A frequently-cited marketing maxim holds that women drive 80 percent of consumer purchases at retail. While finding the original source of that figure has proven to be elusive, most will agree that women are responsible for a significant level of spending in the sports and outdoor lifestyle market.
At Finish Line, for example, sales of mens footwear represent more than half of the purchases at the flagship chain, but women influence a significant amount of these purchases. “Not only is the female consumer weighing in on the purchases of the males in her life, she is often the final decision-maker of teen and kids footwear purchases,” says Sam Sato, EVP and chief merchandise officer.
MOMS DRIVING TEAM SALES AT FULL-LINE SPORTING GOODS
“Theyre the ones who are responsible for running the house and the budget, particularly for single-income households,” says Bob McArthur, president at Johnny Macs, the team dealer and retailer.
However, womens purchases at full-line sporting goods chains overall appear to lag well below the 80 percent rate cited across other retail categories.
One reason, according to observers, is that although womens participation is increasing across sports, most continue to be dominated by males, including hunting, golf and most team sports. Many men also like to make technical purchases themselves including not only equipment, but frequently technical apparel and footwear as well.
Ken Meehan, EVP of merchandise at Dunham Sports, concurs, “I dont think a husband is going to have the wife pick up a driver or a baseball or a football item, especially the serious athlete. You might see the casual person let his wife buy him a set of golf clubs or a baseball glove, but for the mid- to high-level guy, its kind of a personal purchase.”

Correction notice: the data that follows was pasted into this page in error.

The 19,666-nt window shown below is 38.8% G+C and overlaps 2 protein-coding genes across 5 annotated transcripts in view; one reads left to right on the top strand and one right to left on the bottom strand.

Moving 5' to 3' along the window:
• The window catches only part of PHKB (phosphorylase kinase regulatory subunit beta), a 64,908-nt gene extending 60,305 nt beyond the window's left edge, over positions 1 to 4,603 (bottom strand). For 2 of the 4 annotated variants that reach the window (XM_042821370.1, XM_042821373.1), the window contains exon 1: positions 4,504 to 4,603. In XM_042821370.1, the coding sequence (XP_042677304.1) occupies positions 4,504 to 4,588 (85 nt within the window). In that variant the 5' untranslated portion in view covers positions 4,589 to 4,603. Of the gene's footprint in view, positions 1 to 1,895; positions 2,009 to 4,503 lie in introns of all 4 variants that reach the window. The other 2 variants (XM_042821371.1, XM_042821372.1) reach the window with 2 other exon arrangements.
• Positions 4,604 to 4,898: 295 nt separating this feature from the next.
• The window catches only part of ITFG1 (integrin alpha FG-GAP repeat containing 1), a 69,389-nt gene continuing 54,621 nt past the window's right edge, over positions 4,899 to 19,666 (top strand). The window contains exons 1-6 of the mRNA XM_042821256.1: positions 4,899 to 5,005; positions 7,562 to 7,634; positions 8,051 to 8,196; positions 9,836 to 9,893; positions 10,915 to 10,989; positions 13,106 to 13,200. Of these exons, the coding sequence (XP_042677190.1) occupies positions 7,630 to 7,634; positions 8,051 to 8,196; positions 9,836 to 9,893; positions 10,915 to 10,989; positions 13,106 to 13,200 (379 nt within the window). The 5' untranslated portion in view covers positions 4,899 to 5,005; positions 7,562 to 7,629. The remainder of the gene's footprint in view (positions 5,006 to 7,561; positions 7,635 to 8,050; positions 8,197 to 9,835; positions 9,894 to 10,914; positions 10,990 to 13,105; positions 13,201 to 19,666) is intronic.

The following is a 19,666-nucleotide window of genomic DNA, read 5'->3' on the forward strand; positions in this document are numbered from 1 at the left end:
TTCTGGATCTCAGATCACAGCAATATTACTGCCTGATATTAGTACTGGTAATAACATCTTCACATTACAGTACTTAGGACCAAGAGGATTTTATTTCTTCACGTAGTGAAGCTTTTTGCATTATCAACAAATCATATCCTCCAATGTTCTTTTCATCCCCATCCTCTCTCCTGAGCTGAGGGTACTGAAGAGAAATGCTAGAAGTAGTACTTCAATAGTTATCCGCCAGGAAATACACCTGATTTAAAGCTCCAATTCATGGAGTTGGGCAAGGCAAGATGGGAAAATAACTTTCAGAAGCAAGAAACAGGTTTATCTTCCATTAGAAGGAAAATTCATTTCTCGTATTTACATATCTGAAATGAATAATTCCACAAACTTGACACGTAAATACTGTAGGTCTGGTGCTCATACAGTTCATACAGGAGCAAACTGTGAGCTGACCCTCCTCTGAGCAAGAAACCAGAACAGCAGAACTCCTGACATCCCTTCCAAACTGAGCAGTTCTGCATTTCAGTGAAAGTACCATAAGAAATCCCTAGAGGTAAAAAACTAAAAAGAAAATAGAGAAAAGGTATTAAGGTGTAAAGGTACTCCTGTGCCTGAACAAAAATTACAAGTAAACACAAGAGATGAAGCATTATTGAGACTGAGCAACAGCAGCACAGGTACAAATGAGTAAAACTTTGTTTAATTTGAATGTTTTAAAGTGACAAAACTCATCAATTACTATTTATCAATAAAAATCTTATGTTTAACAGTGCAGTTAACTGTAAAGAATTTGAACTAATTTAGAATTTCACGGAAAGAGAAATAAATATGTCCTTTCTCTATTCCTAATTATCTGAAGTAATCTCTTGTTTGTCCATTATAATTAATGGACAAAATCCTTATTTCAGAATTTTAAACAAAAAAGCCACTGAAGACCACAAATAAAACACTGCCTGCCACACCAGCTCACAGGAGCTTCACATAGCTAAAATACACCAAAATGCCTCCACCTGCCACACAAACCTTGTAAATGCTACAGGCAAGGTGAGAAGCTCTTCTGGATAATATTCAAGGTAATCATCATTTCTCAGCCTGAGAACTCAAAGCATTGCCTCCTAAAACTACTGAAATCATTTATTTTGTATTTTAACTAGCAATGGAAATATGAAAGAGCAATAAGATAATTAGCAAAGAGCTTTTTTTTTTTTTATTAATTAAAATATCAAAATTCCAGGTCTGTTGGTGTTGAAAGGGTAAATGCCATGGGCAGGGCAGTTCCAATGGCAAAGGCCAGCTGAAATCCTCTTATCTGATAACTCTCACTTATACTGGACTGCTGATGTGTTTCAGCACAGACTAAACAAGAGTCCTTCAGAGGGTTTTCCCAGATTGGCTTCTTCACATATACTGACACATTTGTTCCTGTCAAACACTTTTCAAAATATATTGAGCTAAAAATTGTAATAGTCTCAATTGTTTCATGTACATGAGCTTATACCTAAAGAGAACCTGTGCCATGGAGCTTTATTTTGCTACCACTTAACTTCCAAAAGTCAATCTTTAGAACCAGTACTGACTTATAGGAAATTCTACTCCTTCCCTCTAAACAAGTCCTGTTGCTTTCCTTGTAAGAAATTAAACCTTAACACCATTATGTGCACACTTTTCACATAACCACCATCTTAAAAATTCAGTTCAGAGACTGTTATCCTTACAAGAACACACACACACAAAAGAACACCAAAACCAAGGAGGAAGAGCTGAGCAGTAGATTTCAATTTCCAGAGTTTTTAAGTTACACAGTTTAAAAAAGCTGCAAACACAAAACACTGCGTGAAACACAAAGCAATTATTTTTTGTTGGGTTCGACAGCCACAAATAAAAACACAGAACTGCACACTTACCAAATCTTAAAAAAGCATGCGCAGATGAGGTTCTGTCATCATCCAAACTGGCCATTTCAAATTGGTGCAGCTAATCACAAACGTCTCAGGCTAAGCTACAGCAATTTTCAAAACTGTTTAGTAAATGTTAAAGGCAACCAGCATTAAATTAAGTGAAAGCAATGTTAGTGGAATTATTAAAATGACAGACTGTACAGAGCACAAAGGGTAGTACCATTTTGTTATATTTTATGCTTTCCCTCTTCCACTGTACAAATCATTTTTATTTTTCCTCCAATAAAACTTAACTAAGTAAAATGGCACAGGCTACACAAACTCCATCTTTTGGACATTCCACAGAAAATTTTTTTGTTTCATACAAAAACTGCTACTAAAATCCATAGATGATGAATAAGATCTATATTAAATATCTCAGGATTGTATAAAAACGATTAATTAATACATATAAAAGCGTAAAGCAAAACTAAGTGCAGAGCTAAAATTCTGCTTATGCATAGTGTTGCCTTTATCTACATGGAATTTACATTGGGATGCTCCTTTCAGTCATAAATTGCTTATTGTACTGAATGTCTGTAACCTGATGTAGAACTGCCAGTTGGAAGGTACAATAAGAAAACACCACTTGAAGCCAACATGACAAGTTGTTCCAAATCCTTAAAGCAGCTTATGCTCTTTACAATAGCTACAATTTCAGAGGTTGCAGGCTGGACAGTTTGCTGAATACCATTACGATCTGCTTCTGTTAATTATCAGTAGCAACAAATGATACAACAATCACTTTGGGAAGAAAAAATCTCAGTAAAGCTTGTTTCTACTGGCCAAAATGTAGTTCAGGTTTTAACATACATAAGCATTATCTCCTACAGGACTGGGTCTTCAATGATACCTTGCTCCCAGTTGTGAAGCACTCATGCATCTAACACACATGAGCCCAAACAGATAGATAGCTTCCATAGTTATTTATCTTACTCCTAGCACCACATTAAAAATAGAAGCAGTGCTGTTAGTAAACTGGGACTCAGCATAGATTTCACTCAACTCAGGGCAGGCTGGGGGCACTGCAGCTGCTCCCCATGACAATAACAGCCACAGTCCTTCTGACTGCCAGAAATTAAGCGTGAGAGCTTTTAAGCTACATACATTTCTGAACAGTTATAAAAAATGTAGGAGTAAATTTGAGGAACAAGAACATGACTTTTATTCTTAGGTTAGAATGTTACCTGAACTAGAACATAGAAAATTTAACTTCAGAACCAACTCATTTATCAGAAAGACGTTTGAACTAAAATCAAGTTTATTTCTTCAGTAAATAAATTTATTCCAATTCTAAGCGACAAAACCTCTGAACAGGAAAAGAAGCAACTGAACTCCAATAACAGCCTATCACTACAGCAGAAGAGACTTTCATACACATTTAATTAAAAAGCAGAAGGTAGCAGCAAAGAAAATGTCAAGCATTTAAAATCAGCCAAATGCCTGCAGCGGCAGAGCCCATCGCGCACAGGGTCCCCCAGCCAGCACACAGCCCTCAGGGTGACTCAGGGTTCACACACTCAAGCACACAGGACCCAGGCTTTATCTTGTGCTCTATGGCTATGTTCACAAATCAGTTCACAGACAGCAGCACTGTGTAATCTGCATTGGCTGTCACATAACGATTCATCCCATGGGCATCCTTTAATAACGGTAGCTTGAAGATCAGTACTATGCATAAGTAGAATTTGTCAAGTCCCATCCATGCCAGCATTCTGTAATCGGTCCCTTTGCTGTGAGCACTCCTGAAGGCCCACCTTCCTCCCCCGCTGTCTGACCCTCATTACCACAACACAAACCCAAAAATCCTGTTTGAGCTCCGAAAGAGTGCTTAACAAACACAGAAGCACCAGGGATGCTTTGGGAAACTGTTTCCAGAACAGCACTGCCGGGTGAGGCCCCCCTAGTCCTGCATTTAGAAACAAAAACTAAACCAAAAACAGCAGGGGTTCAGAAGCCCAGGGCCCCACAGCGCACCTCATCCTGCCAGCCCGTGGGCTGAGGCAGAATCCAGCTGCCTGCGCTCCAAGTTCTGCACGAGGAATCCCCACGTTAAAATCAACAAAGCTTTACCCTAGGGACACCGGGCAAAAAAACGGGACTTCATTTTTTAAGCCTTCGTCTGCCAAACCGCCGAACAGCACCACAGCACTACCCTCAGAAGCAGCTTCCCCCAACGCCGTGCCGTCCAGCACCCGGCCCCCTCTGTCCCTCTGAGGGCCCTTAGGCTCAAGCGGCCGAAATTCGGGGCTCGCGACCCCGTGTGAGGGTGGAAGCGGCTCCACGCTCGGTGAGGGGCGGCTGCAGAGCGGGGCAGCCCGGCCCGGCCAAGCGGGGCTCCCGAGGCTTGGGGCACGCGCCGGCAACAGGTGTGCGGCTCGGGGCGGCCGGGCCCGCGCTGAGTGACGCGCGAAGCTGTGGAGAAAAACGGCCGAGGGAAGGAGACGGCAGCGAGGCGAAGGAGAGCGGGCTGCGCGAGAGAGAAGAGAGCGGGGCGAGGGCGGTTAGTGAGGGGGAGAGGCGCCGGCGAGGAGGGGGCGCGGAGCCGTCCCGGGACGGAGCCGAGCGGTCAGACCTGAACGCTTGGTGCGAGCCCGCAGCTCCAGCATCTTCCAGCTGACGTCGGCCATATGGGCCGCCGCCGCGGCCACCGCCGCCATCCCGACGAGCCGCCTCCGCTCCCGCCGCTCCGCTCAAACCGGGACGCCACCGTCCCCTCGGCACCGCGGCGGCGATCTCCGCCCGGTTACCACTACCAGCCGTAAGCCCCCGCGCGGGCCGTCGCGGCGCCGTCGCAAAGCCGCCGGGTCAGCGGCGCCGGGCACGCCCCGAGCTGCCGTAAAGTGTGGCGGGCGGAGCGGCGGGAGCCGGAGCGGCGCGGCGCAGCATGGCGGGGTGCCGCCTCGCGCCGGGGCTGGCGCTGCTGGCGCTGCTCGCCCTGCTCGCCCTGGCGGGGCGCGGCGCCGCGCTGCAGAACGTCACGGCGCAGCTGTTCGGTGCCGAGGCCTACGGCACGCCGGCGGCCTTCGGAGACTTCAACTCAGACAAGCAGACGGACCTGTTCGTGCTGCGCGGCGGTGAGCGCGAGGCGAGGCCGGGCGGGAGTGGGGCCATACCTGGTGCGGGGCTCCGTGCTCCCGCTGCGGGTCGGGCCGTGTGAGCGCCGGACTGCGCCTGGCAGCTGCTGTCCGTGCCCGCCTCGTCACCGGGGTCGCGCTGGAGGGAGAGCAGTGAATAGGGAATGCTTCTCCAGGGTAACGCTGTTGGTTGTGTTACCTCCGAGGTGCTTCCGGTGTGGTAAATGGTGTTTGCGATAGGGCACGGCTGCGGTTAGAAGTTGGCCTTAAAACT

“You also have areas such as hunting, a big business that she often doesnt want to do any buying in,” he continued.
But the biggest reason full-line sporting goods stores are lagging behind the 80 percent womens purchasing standard is because theyre not fully capturing what women buy for themselves. Its generously estimated that about a third of apparel and footwear buys in full-line sporting goods stores come from women for personal use. With equipment buys making up a much smaller amount, womens personal buys are believed to account for less than 20 percent of sales at full-line sporting goods chains.
SPECIALTY CAPTURING WOMENS DOLLAR
“Women, particularly those who are 30+, understand that her fitness, health and well being are critical elements to invest in herself. Running and walking are inexpensive ways to do that,” says Rogers.
Although full-line sporting goods chains may face distinct challenges targeting women versus specialty stores, Matt Powell, senior retail analyst for The SportsOneSource Group believes the opportunity is too big to ignore. Attributing the failure to maximize the womens business on a lingering “male bias” across the industry, Powell says many specialty stores are showing full-line sporting goods chains the way to reach the active women.
“Women are only going to go to places that take care of her needs,” observes Powell. “Its about really understanding what she wants and then filling those needs. I just dont think anybody in the sporting goods industry has really made a terrific attempt at getting to the active women. Lots of stores successfully sell to both men and women. A sporting goods store doesnt only have to be a guys store.”